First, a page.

I was fortunate to have a great internship placement both in terms of location and substance. Thankfully, I had a strong and sincere relationship with my supervisor who was invested in ensuring that I had a quality experience and was always open to my critiques. On my last day we completed our 360 evaluation and we went over how my ToR to discuss how it compared to my actual internship experience. It was spot on; research, research, and more research with some communications opportunities in between.
We were proud of the work we were able to do together with the rest of the education sector. This includes but not limited to: 5 policy/ information briefs, 3 web articles, a pretty extensive desk review of national policies and education systems for 47 sub-Saharan African countries, 2 funding proposals, 2 cite visits to Course Sainte Marie de Hanne school and University of Chiek Anta Diop (UCAD)and lots of photos and selfies to show for it. But what was even cooler was her sending me frequent emails throughout the day of recommended professors in her network that I should contact because she believes they would be a good fit for my PhD program. Icing on the cake: she gave me the perfect and very thoughtful farewell gift of wooden jigsaw puzzle of the African continent with every country carved to its exact shape.
In the past three days I did a Prezi for my Presentation de fin de stage (end of internship presentation) for the whole education sector as well as an interview report for my supervisor and HR. As I take a final moment to reflect in writing before I board my flight, I remain confident that Africa, more specifically, sub-Saharan Africa will be just fine. Contrary to the critiques of international development organizations and those who work in them, being in the field really highlighted not only the complexity of challenges in education in the region but the commitment that these workers have to addressing those challenges. They are asking the right questions and identifying interesting critiques. I’m looking forward to joining the conversation as I continue with my own academic research.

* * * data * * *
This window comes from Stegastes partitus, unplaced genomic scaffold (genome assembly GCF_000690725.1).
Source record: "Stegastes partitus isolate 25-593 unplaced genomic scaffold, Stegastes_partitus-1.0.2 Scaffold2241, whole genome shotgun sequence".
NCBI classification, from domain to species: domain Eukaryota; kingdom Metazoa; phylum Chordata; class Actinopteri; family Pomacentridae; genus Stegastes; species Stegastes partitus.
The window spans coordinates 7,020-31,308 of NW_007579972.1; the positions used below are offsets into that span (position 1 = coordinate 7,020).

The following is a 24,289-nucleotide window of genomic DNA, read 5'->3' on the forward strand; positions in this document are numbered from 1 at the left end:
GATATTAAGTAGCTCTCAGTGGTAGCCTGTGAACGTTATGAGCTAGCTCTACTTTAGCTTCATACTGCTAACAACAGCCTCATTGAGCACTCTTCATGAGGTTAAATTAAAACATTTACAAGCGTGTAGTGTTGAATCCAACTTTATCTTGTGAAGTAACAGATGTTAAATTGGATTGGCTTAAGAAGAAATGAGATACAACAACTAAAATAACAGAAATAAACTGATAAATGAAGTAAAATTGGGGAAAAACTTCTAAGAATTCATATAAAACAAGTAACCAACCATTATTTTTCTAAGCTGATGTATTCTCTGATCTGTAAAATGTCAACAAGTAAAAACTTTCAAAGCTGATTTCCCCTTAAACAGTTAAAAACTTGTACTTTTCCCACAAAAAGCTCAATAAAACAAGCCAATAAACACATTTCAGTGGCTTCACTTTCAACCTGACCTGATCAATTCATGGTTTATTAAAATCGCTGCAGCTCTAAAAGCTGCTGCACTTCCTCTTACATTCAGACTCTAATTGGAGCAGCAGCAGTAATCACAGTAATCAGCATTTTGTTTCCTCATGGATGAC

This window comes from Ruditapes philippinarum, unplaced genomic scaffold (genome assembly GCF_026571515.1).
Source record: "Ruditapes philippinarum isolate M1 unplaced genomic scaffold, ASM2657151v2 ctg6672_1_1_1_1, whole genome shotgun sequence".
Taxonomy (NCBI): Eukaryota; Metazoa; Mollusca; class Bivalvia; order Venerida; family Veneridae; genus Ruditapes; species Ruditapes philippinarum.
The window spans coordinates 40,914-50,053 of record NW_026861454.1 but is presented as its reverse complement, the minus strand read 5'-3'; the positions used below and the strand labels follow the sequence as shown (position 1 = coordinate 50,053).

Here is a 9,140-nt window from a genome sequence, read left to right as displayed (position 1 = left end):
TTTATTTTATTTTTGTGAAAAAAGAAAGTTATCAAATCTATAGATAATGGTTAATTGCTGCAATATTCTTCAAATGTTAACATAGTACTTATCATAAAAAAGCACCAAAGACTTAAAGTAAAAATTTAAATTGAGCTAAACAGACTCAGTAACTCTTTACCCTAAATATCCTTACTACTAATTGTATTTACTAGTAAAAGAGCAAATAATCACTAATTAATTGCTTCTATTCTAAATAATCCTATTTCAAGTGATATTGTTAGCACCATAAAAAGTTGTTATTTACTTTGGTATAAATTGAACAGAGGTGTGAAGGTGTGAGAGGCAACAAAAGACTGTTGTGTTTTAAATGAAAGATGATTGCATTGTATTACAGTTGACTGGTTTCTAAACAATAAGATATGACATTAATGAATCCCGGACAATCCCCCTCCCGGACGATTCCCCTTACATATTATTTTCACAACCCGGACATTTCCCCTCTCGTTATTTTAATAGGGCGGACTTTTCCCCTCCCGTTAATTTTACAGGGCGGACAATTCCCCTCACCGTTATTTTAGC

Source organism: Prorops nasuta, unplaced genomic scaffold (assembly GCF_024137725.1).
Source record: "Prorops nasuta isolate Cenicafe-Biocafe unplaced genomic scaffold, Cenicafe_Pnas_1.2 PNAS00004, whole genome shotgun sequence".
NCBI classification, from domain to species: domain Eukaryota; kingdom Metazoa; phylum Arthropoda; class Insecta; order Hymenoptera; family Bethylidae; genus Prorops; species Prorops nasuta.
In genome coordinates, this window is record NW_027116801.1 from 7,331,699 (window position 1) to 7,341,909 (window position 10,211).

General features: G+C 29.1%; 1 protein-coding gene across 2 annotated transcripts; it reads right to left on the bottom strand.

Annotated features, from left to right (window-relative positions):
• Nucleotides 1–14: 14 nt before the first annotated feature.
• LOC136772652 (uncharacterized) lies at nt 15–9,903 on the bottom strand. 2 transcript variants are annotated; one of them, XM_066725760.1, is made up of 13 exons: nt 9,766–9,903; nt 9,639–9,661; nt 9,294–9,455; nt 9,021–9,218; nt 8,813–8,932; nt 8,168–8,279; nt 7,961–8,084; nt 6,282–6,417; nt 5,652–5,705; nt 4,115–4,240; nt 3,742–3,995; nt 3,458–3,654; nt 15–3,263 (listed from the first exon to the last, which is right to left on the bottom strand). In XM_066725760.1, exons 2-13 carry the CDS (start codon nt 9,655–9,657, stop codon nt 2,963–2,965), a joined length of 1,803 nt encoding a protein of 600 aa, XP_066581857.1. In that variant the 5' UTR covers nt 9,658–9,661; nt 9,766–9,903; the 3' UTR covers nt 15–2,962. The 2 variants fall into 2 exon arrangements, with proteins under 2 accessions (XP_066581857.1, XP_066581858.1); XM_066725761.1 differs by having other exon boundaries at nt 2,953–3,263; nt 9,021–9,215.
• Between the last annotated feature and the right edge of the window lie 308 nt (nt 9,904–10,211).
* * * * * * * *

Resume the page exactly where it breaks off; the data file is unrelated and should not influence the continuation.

Merci Sénégal pour tous. While my last two blogs were titled “la fin” (the end), I’m sure this is only the beginning of my beautiful and long relationship with education research in West Africa.